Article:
BY the time you read this, workmen will have begun ripping up the track and putting aside for the museum and as a plaything for the kids, carriages from one of Australia's great tourism icons – the near-70 year old Scenic Railway at Katoomba in the Blue Mountains west of Sydney.
Not that it's the end of the line for this internationally-renowned attraction, which descends at a jaw-dropping 52 degrees for some 415 metres into the picturesque Jamison Valley, and is officially recognised as the world's steepest railway.
For come the end of March a new $30m Swiss-designed Scenic Railway will follow the same plunging route, complete with new stations at top and bottom of the line.
And it will continue a legacy that's seen the Railway since it opened in 1945 carry over 25 million passengers into the ancient rainforest of the once coal mining valleys below Katoomba.
Although tourists have, in fact, been carried down into the Jamison Valley and back up again from well before 1945 – as early as 1928 they kneeled on folded chaff bags in the open wagons of a narrow-gauge coal tramway that was the actual forerunner of the Scenic Railway.
It was in 1945 that Harry Hammond and his sister Isobel Fahey opened the Scenic Railway as we know it today, having bought the lease of one of a cobweb of "tram lines" built in the late 1800s to haul coal and kerosene shale out from the Jamison and Megalong Valleys.
Harry and Isobel's line was the steep 52-degree track from the valley floor to a junction of the Western Railway at Katoomba, and which had gone into liquidation during World War II. But knowing its history for carrying adventurous tourists in a purpose-built carriage named The Mountain Devil during the 1930s after the demise of the coal mines, the siblings bought the 52-degree line's lease to reinvigorate the tourism boom the Mountains had enjoyed before the interruption of World War II.
They registered their venture Scenic World, and as well as the Scenic Railway the company later opened Australia's first cable-car called the Scenic Skyway that traverses the Katoomba Falls gorge, and built our first revolving restaurant (at Katoomba,) a 2.4km Scenic Walkway through the canopy of the Jamison Valley's rainforest, and the Scenic Cableway into the Jamison.
But it's the Scenic Railway that's the gem as both an historic and ageless attraction… and rather than just finding themselves on the Jamison Valley floor, tourists have a choice of varying length bush tracks and boardwalks to discover the captivating world of the Valley before ascending back up to Katoomba.
Explorers as early as 1824 had noticed coal seams in fractured cliff walls in the valleys below Katoomba, but it was not until the 1860s that the first coal and kerosene shale mines opened.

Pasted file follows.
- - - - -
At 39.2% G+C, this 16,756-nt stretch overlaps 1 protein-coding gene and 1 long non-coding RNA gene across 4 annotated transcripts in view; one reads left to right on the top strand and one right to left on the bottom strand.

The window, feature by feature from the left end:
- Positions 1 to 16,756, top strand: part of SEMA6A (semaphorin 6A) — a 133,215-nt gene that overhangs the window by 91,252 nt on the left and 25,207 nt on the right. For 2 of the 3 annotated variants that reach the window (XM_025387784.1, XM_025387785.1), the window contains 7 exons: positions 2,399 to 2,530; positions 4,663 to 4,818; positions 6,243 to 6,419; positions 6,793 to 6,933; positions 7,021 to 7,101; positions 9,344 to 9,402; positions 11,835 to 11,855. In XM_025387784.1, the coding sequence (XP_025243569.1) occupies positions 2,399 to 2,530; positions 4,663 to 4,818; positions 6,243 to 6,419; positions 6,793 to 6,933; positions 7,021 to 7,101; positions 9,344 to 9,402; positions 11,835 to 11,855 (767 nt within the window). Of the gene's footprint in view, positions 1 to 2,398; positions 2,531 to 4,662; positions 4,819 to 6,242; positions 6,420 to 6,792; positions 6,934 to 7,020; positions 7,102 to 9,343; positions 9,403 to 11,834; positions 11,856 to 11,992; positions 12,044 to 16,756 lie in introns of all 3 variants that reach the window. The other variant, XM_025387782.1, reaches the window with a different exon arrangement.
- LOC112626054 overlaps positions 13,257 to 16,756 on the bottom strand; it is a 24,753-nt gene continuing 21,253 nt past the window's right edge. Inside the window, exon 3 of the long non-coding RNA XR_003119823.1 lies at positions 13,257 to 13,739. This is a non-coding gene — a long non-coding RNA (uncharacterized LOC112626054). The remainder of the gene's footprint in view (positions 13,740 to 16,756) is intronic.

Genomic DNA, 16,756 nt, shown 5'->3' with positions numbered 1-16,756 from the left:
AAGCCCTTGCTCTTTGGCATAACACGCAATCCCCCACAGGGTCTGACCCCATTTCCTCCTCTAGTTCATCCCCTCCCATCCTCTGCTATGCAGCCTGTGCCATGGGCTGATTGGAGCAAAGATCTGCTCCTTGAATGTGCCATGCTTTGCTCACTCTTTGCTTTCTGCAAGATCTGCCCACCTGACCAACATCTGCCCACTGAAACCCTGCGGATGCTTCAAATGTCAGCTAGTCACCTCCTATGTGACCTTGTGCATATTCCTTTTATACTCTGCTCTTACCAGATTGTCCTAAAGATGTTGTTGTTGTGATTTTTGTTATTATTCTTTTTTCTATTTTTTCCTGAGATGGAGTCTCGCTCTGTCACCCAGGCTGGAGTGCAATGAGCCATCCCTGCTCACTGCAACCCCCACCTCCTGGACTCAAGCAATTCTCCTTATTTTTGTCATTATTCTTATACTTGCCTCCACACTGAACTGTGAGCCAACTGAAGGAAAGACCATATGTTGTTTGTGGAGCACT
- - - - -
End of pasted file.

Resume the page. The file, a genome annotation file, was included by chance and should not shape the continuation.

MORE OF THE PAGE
Early pioneers gave landmarks and tracks interesting descriptors: Ruined Castle, the Golden Stairs, Dixon's Ladder, Narrow Neck, solitary Orphan Rock, and of course Echo Point and The Three Sisters. And when a little community sprang up in the Valley it was named Nellie's Glen after the daughter of pioneer miner, John Britty North.
Nellie's Glen soon boasted a sizeable hotel, general store, bakery, butchery, post office, public hall and a school, but when mines began to fizzle out in the late 1890s, most of the settlement was pulled down and rebuilt in Katoomba, including the hotel that was re-born as the Maldwin Guest House. The remainder was engulfed by the rainforest.
And in 1928 when the supervisor of one of the few remaining mines was asked by a group of aching bushwalkers if they could get a lift from the Jamison Valley back up to cliff- top in an empty tramway coal wagon, he readily agreed – not realising what he had started.
For soon more and more bushwalkers were making similar requests, and with declining demand for coal coupled with the recession, the coal company realised the tourism potential and built The Mountain Devil carriage with seats rather than chaff bags to kneel on, charging sixpence (5 cents) a ride until going belly-up as a result of the Second War.
In 1945 its track lease was taken-over by Harry Hammond and Isobel Fahey and, well, you know the rest…
 GOING DOWN – these Scenic Railway carriages will soon be replaced with a new $30m Swiss-designed set.
 PLUNGING: an idea of just how steep is this "world's steepest railway."
 PIONEER Mountain Devil was innovative 1930s forerunner of today's Scenic Railway.
 ONE of the first rides in the 1940s.
 ORIGINAL 1878 Katoomba mine whose "trams" carried coal from the Jamison Valley up the 52 degree incline, and later passengers as well.
 HISTORIC photo of Nellie's Glen that became Katoomba's short-lived first mining settlement.
(Photos courtesy Scenic Railway, Information Blue Mountains, Powerhouse Museum, Sebastian Bergmann on FlickR.)